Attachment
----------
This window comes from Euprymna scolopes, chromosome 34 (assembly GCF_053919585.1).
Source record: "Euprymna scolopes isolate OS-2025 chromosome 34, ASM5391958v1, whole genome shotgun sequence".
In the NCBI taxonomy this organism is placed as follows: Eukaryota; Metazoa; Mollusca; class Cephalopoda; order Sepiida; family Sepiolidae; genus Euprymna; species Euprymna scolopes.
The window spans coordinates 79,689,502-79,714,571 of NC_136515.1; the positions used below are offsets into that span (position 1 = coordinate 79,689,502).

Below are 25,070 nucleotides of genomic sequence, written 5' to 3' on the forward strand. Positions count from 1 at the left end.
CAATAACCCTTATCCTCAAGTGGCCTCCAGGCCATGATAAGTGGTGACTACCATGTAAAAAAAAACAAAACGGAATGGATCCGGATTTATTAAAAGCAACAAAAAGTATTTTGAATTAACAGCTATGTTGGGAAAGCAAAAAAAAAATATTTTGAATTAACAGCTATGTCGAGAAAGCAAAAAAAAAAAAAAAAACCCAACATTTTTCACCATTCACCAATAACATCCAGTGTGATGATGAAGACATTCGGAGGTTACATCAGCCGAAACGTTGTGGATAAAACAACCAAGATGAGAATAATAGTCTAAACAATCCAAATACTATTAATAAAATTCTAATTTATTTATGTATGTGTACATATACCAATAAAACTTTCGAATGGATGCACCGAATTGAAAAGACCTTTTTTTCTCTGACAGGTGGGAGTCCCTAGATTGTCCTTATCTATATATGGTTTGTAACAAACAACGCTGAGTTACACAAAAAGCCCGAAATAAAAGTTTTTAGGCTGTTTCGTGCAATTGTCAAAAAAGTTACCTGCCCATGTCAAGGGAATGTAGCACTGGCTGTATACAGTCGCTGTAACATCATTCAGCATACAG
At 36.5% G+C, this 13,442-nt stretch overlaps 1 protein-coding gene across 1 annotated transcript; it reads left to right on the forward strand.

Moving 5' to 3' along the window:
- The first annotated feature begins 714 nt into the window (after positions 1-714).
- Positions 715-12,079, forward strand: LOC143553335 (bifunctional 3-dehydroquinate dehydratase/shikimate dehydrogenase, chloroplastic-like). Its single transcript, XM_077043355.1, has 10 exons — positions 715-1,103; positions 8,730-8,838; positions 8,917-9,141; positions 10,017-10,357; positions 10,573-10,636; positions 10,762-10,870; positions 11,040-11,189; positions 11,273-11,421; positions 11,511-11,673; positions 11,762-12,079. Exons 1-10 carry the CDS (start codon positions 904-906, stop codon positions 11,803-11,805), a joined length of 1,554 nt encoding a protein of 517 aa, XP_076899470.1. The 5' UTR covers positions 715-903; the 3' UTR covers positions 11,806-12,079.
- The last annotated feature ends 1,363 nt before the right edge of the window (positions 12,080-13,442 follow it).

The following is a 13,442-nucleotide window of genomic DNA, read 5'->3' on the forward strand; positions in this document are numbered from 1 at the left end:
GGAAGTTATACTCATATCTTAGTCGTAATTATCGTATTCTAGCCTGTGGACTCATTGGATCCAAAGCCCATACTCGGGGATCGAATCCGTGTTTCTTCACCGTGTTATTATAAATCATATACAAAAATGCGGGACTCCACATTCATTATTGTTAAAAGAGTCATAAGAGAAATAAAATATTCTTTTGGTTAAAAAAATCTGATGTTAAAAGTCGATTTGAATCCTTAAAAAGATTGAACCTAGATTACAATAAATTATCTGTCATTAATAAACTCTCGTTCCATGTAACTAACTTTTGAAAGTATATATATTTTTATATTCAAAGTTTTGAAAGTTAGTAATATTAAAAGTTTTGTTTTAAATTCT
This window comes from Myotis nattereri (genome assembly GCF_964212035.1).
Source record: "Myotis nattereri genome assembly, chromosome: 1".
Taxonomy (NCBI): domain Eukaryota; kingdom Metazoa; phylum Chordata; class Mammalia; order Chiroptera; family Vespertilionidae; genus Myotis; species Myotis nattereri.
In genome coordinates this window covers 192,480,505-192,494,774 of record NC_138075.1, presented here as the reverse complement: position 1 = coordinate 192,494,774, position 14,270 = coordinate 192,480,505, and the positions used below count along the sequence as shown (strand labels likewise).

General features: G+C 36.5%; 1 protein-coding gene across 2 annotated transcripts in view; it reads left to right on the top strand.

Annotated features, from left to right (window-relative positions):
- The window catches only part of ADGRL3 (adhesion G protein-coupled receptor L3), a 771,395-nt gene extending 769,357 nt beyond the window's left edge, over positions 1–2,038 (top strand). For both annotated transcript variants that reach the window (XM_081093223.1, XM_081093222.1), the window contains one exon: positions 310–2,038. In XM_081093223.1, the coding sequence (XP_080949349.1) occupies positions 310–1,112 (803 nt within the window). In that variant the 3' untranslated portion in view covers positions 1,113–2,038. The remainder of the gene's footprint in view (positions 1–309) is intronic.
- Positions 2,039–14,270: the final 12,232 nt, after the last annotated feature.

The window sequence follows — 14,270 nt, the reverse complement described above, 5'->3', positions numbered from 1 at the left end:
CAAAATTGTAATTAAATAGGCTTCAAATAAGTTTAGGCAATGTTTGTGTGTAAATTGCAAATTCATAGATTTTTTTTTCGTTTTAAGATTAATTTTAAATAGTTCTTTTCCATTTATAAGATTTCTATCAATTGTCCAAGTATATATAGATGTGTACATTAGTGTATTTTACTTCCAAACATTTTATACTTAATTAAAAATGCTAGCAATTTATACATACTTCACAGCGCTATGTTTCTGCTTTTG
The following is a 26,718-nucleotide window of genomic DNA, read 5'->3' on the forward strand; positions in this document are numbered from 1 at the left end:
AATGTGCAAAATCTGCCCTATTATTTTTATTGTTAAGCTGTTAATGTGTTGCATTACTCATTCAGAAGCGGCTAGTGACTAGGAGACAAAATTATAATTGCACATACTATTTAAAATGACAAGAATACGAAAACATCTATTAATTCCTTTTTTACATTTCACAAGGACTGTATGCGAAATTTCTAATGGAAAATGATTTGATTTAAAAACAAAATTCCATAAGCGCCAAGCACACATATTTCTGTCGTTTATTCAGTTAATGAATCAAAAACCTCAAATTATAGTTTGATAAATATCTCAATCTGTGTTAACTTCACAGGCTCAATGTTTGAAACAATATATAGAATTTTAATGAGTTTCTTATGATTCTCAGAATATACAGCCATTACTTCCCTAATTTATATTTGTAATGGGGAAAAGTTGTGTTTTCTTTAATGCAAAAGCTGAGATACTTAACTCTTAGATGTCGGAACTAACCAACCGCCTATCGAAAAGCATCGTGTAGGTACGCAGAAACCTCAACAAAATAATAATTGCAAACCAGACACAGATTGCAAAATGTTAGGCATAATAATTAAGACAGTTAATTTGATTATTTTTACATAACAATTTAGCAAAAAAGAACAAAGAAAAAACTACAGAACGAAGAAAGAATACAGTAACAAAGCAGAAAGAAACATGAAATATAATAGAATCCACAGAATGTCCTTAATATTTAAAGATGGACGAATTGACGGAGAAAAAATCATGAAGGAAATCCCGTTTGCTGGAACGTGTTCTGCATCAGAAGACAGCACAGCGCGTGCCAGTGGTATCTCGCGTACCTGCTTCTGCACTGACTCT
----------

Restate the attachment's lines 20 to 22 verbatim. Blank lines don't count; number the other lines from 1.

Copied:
- The window catches only part of ADGRL3 (adhesion G protein-coupled receptor L3), a 771,395-nt gene extending 769,357 nt beyond the window's left edge, over positions 1–2,038 (top strand). For both annotated transcript variants that reach the window (XM_081093223.1, XM_081093222.1), the window contains one exon: positions 310–2,038. In XM_081093223.1, the coding sequence (XP_080949349.1) occupies positions 310–1,112 (803 nt within the window). In that variant the 3' untranslated portion in view covers positions 1,113–2,038. The remainder of the gene's footprint in view (positions 1–309) is intronic.
- Positions 2,039–14,270: the final 12,232 nt, after the last annotated feature.

The window sequence follows — 14,270 nt, the reverse complement described above, 5'->3', positions numbered from 1 at the left end: